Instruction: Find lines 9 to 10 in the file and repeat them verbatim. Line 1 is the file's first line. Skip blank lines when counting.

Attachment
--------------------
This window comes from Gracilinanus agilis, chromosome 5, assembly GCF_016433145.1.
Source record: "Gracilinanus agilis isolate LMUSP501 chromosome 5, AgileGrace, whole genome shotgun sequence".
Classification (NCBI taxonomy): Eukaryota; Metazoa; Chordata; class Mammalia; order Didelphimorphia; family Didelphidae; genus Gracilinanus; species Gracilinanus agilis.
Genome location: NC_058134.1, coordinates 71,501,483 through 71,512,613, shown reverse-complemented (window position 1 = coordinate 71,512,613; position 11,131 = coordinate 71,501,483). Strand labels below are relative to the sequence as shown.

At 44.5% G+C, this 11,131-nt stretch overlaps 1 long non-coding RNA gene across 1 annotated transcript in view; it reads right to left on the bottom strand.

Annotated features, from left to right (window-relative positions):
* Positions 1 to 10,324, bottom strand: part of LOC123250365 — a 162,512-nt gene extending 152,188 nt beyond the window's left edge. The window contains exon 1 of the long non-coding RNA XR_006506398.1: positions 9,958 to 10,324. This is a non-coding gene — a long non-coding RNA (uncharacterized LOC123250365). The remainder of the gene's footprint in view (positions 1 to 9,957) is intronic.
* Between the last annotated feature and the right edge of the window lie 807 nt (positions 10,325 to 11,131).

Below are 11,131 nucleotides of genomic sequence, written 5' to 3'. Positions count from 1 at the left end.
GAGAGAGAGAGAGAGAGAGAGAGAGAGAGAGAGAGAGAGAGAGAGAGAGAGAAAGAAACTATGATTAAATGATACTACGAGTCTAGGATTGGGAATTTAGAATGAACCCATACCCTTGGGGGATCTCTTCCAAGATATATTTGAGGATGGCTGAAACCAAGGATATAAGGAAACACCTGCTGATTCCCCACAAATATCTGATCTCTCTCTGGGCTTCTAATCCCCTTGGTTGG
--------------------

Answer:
Below are 11,131 nucleotides of genomic sequence, written 5' to 3'. Positions count from 1 at the left end.
GAGAGAGAGAGAGAGAGAGAGAGAGAGAGAGAGAGAGAGAGAGAGAGAGAGAAAGAAACTATGATTAAATGATACTACGAGTCTAGGATTGGGAATTTAGAATGAACCCATACCCTTGGGGGATCTCTTCCAAGATATATTTGAGGATGGCTGAAACCAAGGATATAAGGAAACACCTGCTGATTCCCCACAAATATCTGATCTCTCTCTGGGCTTCTAATCCCCTTGGTTGG